Now that you have defined your population and intervention of interest, you need to consider your choices (i.e. what the intervention will be compared to)
The PICO framework allows you to consider quite a wide range of interventions, from considering a new treatment, to examining the impact of a particular exposure to a risk factor, to determining how prognostic a certain test might be.
It is important to realise that any intervention needs to be considered at the same time as a comparator, as without a comparison it is difficult to evaluate the impact of the particular treatment, prognostic factor or exposure you are interested in. The PICO framework considers the treatment, clinical sign or exposure of interest to be the intervention with which we are concerned, and considers an alternative to be the comparator.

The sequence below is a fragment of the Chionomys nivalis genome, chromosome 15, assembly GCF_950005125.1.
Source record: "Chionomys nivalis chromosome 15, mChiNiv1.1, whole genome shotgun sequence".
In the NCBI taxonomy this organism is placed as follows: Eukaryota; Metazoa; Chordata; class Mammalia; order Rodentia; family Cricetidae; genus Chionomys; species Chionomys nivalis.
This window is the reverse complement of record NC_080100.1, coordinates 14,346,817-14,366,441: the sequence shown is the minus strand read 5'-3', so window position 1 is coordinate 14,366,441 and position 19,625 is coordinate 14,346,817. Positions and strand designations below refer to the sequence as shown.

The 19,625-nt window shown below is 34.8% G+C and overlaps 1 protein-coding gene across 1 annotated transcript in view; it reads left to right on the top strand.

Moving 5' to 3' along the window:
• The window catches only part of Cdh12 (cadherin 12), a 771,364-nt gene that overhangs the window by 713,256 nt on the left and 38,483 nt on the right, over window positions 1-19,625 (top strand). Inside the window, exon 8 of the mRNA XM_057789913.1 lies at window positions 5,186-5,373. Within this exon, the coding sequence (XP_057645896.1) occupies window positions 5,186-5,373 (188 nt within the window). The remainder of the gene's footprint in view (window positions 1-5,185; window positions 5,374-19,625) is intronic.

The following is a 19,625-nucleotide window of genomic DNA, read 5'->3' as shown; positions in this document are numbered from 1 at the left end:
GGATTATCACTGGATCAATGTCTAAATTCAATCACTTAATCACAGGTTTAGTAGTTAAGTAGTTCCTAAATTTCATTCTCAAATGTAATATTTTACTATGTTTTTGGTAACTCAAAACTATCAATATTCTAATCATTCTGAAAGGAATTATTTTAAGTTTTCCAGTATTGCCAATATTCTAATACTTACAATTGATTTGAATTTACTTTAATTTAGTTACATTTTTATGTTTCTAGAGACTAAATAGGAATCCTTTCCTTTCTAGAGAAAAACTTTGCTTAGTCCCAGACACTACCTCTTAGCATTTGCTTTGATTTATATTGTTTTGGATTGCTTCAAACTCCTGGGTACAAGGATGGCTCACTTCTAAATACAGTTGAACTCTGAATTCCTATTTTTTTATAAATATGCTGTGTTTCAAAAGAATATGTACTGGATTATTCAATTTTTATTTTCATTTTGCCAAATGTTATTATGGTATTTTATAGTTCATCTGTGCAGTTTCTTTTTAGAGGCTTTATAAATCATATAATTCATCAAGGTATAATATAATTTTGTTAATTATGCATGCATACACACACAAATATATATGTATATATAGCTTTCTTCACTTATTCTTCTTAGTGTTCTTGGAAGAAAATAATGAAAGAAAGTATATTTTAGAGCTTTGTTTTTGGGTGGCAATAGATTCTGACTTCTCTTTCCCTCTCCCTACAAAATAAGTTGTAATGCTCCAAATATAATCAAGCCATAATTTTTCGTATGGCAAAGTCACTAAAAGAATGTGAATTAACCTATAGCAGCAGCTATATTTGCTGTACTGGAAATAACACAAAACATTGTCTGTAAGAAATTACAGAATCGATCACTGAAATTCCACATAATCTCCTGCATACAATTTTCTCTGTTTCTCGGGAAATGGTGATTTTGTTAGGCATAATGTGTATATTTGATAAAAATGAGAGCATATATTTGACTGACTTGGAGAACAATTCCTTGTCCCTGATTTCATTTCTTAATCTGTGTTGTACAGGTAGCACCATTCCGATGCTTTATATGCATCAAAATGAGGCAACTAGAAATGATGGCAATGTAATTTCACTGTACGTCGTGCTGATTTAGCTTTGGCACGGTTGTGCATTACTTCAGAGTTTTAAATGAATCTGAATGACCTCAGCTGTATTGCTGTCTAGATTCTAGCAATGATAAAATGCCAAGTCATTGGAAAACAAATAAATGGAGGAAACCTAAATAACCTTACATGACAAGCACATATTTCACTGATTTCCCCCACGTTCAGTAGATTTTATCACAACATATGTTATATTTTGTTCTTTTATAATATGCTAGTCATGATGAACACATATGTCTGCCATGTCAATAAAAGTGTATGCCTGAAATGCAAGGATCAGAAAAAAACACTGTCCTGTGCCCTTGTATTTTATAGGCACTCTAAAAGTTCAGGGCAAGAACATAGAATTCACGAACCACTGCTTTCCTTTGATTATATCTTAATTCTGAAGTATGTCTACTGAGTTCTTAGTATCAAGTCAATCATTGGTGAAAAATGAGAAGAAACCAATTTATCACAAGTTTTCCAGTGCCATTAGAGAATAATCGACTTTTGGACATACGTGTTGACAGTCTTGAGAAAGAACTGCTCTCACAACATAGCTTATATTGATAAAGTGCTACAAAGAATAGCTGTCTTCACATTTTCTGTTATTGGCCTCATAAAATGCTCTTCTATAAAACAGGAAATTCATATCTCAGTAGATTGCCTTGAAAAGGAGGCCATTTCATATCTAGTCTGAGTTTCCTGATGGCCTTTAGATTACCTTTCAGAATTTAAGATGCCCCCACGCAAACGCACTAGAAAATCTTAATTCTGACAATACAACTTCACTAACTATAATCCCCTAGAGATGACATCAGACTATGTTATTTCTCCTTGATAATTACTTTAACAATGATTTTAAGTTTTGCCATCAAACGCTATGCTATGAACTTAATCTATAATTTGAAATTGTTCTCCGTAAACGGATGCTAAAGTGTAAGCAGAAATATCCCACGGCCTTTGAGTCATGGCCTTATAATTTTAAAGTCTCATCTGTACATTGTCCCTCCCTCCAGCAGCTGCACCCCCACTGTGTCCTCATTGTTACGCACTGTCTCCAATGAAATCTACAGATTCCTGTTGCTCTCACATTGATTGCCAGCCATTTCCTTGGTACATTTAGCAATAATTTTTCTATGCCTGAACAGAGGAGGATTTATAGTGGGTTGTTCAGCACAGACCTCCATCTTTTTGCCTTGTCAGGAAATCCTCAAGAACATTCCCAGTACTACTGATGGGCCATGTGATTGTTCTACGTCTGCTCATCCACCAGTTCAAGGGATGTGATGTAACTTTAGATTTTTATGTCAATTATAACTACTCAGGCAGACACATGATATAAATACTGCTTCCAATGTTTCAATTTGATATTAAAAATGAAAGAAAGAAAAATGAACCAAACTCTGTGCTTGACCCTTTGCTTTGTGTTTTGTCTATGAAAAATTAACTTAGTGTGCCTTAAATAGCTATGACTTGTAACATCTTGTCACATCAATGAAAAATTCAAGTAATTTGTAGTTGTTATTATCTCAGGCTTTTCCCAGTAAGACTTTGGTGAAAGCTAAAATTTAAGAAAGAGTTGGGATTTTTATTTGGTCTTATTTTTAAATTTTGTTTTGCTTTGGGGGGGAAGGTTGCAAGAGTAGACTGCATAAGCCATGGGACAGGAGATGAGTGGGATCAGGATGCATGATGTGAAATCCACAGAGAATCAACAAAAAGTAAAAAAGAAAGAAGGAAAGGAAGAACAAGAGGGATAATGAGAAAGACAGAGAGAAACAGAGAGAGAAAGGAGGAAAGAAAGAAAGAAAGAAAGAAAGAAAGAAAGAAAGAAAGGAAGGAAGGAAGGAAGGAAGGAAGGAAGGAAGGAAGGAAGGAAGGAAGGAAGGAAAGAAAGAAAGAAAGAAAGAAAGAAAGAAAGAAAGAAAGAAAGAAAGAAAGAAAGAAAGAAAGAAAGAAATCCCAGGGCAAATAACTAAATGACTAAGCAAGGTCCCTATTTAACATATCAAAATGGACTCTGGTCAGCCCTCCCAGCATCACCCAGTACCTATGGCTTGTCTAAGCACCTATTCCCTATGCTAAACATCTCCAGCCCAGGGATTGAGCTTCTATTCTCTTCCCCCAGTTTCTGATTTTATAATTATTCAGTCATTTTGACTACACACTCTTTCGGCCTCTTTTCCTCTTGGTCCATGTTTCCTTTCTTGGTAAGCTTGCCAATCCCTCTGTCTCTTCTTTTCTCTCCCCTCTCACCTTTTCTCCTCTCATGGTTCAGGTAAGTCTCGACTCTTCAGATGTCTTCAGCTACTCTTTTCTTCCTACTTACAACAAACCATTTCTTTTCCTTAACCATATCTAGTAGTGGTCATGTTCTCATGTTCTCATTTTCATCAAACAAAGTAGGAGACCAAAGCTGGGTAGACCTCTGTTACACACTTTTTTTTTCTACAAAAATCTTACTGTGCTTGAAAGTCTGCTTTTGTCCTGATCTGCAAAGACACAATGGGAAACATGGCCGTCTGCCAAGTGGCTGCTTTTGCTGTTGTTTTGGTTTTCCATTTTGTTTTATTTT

If we are evaluating a specific therapy, for example, we would choose that therapy as the intervention, and we wish to find evidence comparing its efficacy with alternative comparators or control treatments. When dealing with a question of diagnosis, however, we may wish to find evidence describing how the consideration of a specific diagnostic test or clinical sign increases our diagnostic accuracy compared to an alternative (a control).
And when considering a question of aetiology or harm, we may wish to discover the association between a risk factor or exposure and the occurrence of disease.
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